9. My only real duramax experience was with a problematic 2005 chevy 5500. Biggest issues were fuel injectors and head gaskets and we found it was easiest to take the whole cab off for both. Basically removed the front clip, then unfastened the cab and used a hoist to tip the cab back so we didn't need to disconnect everything and completely set it aside. Either way, it was no fun to work on at all. Limp mode also limited it to something like 15mph so it was barely enough to power to get it off the road. It was always towed, where in many vehicles, limp mode will at least get you to a shop.
  10. We only had the mercury m series until 1968. I always thought you Americans had them too.
  11. I remember plenty of guys on here saying to avoid the sprinter and transit Van's because they were a nightmare to service, so I have honestly never looked. I like the Nissan NV passenger, but it's also not 4wd. Honestly, given how much I have to settle, I may just keep my wife's fan when she upgrades. Can't tow with it, but otherwise it would work with the seats folded and fits kids with them up.
  12. I looked at panel work vans. Just to have one with windows and seats that are removable and 4wd was over 40k. Looked for poverty spec in 4 door crew cans and they deliberately don't order them to lots like that. This goes for all the big 3. When asked why I would want either, they seemed confused when I said I would like a work vehicle I can fit my kids in. "Well we have some very nice loaded trucks".... ya, I &%$#@!ing bet you do. I don't have 70k for a truck I'm tossing tools and shit in every day.
  13. ToadalyCrazyCanadian

    CRAFTSMAN tools new home...LOWE'S!!

    We have 9 of them at work. Certainly a commercial environment. They all run an average of 3-4 hours a day and rarely skip a beat. All run 18" Oregon bars and can't think of a failure that wasn't abuse related.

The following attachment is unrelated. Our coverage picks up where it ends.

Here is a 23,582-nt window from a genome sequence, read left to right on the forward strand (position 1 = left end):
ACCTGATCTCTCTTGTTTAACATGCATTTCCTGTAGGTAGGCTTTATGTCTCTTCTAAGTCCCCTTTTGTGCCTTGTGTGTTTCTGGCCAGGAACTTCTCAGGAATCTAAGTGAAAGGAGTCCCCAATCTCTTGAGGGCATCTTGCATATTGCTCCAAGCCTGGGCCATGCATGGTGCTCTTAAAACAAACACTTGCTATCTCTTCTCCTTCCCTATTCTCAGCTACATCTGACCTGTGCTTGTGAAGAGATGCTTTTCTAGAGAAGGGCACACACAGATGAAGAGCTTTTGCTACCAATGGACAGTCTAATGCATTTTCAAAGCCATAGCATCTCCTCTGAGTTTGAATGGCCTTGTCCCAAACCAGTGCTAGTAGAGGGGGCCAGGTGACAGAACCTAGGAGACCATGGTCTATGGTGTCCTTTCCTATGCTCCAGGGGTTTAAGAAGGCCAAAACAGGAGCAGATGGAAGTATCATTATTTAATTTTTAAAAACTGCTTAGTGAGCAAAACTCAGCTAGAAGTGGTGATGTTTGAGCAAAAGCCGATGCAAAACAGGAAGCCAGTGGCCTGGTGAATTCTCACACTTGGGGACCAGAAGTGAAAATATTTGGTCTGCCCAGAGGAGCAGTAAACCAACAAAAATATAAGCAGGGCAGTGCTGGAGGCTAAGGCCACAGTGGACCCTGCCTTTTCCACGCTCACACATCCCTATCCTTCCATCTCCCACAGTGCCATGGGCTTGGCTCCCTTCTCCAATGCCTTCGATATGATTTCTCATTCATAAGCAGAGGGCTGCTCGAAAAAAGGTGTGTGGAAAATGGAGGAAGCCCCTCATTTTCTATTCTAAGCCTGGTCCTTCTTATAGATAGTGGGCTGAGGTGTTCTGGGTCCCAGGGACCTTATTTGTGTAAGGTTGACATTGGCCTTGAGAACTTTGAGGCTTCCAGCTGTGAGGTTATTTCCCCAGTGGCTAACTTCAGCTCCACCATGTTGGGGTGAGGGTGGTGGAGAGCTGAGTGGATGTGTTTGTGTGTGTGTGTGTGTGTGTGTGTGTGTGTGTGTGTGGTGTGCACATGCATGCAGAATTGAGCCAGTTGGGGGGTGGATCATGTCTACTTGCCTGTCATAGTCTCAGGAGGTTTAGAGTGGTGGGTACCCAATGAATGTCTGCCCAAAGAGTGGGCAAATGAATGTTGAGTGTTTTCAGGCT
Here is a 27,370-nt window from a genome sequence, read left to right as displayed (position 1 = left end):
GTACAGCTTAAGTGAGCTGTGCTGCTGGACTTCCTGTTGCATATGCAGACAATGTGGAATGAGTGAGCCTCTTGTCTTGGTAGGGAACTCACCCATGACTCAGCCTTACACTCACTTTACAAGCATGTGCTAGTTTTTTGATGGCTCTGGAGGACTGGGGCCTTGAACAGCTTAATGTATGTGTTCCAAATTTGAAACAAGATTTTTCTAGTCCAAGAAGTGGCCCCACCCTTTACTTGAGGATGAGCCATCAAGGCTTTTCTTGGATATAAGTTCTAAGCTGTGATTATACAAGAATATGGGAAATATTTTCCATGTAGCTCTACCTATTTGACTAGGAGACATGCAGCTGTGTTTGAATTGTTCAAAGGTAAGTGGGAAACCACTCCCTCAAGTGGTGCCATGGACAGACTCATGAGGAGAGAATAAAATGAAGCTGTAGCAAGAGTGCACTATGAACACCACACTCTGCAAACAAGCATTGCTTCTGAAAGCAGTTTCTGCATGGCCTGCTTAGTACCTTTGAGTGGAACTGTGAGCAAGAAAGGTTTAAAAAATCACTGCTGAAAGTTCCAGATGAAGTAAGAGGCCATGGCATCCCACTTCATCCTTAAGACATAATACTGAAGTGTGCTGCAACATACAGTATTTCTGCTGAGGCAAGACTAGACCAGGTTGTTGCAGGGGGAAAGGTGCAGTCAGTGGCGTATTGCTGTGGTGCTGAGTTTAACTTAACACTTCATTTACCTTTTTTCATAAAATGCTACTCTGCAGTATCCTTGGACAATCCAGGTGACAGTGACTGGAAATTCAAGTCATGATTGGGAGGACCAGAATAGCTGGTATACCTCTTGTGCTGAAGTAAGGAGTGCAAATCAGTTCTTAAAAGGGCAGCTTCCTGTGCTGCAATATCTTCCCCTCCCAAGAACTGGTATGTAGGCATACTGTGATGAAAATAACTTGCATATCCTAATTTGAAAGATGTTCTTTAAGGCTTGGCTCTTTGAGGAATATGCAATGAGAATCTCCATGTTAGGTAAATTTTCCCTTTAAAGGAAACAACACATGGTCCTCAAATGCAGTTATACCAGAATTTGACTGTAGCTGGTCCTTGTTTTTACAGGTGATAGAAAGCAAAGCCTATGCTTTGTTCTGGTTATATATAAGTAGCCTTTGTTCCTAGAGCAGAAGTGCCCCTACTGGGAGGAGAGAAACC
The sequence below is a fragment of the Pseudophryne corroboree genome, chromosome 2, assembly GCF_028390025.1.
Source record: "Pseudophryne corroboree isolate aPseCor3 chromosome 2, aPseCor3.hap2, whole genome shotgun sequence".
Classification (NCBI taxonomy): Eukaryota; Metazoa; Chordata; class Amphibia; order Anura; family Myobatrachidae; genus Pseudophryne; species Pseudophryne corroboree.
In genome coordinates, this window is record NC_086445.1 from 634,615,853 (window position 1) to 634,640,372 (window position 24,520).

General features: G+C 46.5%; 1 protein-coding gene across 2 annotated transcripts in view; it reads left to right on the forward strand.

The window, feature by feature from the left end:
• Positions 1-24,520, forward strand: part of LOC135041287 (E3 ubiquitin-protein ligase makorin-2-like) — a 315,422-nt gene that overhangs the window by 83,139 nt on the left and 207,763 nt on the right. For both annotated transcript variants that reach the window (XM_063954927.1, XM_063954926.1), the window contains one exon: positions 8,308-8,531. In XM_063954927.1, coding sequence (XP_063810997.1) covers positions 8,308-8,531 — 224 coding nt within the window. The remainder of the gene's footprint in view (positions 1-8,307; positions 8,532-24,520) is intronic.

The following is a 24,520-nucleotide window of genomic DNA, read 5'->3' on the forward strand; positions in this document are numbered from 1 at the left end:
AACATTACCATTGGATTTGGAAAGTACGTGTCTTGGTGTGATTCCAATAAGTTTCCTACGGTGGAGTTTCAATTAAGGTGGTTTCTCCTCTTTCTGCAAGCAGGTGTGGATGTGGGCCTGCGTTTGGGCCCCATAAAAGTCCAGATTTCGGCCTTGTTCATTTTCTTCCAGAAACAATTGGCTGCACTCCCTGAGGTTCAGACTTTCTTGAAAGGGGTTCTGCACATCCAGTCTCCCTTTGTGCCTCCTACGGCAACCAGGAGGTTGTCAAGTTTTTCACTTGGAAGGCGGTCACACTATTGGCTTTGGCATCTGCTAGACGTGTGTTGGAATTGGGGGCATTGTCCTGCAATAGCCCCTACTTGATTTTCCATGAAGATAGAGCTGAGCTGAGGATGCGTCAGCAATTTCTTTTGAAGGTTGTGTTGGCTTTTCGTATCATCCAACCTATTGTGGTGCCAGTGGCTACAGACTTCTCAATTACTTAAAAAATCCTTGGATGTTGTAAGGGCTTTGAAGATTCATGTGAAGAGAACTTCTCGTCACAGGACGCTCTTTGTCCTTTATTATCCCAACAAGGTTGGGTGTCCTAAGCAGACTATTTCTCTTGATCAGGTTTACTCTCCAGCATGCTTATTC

14. ToadalyCrazyCanadian

    CRAFTSMAN tools new home...LOWE'S!!

    I have never had a home owner grade saw, but are they really that bad? I would have thought even the 100$ special poulan pro from tsc would be good for the average home owner. My first saw was a pioneer farmsaw 2 and my second was a husqvarna 365 special. Both I got needing some repairs and both I still have to this day running great. I'm still bias towards the pioneer, but getting parts from OMC for it is getting tough. At work, we use older stihl 025 saws. Just easier to keep repairing and they are as reliable as the day is long and lightweight for what they are. Pics all from Google for reference.
  15. ToadalyCrazyCanadian

    CRAFTSMAN tools new home...LOWE'S!!

    Husqvarna 365 with an Oregon 28" bar. Lifes answer to all big jobs and what I have had personally for years. An old boss gave it to me when he didn't want to rebuild the engine and carb after 10 years of abuse. I put about 50$in parts in it and it's good 6 years later still. We use the little 32cc stihl saws at work with 18" Oregon bars. They still last a few years of hard, non stop all day abuse. Great saws for a couple hundred $. Probably last most home owners a lifetime of occasional use.